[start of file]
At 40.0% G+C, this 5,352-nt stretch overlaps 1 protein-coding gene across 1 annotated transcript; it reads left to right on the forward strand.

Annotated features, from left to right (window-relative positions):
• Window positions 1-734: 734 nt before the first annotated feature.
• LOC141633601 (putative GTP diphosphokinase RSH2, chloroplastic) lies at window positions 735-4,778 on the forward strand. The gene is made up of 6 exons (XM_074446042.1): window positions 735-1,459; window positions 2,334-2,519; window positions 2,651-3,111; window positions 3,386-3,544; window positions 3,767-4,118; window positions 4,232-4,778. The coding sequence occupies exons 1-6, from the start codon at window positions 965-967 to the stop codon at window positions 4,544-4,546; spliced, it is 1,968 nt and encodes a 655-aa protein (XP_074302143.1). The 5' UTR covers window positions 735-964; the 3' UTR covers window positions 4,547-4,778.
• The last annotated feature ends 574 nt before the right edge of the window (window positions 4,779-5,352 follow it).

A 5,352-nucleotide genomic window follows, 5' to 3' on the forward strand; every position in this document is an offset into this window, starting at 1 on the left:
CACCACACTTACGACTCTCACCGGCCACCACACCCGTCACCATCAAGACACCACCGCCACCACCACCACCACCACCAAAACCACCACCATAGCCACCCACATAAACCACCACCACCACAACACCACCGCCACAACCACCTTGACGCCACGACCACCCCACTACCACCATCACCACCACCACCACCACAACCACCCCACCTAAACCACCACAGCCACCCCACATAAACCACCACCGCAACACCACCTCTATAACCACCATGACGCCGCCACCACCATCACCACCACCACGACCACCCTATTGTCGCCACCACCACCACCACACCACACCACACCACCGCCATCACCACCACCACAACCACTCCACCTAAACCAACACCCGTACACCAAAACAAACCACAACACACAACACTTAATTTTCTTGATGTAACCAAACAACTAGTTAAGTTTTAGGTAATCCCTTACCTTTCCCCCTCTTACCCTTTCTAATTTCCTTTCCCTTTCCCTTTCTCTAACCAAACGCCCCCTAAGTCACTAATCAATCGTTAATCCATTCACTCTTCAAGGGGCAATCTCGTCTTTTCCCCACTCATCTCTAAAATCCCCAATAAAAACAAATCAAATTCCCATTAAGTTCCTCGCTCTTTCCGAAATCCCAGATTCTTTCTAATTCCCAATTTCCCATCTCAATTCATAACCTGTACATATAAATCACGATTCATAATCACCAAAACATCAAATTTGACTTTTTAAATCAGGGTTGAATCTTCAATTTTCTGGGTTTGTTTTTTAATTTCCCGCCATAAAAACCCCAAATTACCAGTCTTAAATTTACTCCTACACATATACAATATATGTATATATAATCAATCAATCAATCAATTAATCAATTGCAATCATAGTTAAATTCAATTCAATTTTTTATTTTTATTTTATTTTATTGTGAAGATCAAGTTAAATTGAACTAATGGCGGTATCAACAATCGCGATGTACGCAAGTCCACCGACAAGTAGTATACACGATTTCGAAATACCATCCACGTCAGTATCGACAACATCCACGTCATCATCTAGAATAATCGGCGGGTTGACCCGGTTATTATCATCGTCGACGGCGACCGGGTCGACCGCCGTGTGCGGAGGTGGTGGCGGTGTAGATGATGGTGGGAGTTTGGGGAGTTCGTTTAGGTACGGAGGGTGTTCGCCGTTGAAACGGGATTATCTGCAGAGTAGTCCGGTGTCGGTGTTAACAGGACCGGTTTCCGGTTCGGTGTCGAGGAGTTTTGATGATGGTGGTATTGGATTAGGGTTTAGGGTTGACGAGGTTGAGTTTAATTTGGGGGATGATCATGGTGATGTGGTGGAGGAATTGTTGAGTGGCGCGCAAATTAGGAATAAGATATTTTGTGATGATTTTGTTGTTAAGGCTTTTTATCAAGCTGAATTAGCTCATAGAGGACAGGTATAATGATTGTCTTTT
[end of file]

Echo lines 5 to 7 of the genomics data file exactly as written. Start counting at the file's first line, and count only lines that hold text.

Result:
• The last annotated feature ends 574 nt before the right edge of the window (window positions 4,779-5,352 follow it).

A 5,352-nucleotide genomic window follows, 5' to 3' on the forward strand; every position in this document is an offset into this window, starting at 1 on the left:
CACCACACTTACGACTCTCACCGGCCACCACACCCGTCACCATCAAGACACCACCGCCACCACCACCACCACCACCAAAACCACCACCATAGCCACCCACATAAACCACCACCACCACAACACCACCGCCACAACCACCTTGACGCCACGACCACCCCACTACCACCATCACCACCACCACCACCACAACCACCCCACCTAAACCACCACAGCCACCCCACATAAACCACCACCGCAACACCACCTCTATAACCACCATGACGCCGCCACCACCATCACCACCACCACGACCACCCTATTGTCGCCACCACCACCACCACACCACACCACACCACCGCCATCACCACCACCACAACCACTCCACCTAAACCAACACCCGTACACCAAAACAAACCACAACACACAACACTTAATTTTCTTGATGTAACCAAACAACTAGTTAAGTTTTAGGTAATCCCTTACCTTTCCCCCTCTTACCCTTTCTAATTTCCTTTCCCTTTCCCTTTCTCTAACCAAACGCCCCCTAAGTCACTAATCAATCGTTAATCCATTCACTCTTCAAGGGGCAATCTCGTCTTTTCCCCACTCATCTCTAAAATCCCCAATAAAAACAAATCAAATTCCCATTAAGTTCCTCGCTCTTTCCGAAATCCCAGATTCTTTCTAATTCCCAATTTCCCATCTCAATTCATAACCTGTACATATAAATCACGATTCATAATCACCAAAACATCAAATTTGACTTTTTAAATCAGGGTTGAATCTTCAATTTTCTGGGTTTGTTTTTTAATTTCCCGCCATAAAAACCCCAAATTACCAGTCTTAAATTTACTCCTACACATATACAATATATGTATATATAATCAATCAATCAATCAATTAATCAATTGCAATCATAGTTAAATTCAATTCAATTTTTTATTTTTATTTTATTTTATTGTGAAGATCAAGTTAAATTGAACTAATGGCGGTATCAACAATCGCGATGTACGCAAGTCCACCGACAAGTAGTATACACGATTTCGAAATACCATCCACGTCAGTATCGACAACATCCACGTCATCATCTAGAATAATCGGCGGGTTGACCCGGTTATTATCATCGTCGACGGCGACCGGGTCGACCGCCGTGTGCGGAGGTGGTGGCGGTGTAGATGATGGTGGGAGTTTGGGGAGTTCGTTTAGGTACGGAGGGTGTTCGCCGTTGAAACGGGATTATCTGCAGAGTAGTCCGGTGTCGGTGTTAACAGGACCGGTTTCCGGTTCGGTGTCGAGGAGTTTTGATGATGGTGGTATTGGATTAGGGTTTAGGGTTGACGAGGTTGAGTTTAATTTGGGGGATGATCATGGTGATGTGGTGGAGGAATTGTTGAGTGGCGCGCAAATTAGGAATAAGATATTTTGTGATGATTTTGTTGTTAAGGCTTTTTATCAAGCTGAATTAGCTCATAGAGGACAGGTATAATGATTGTCTTTT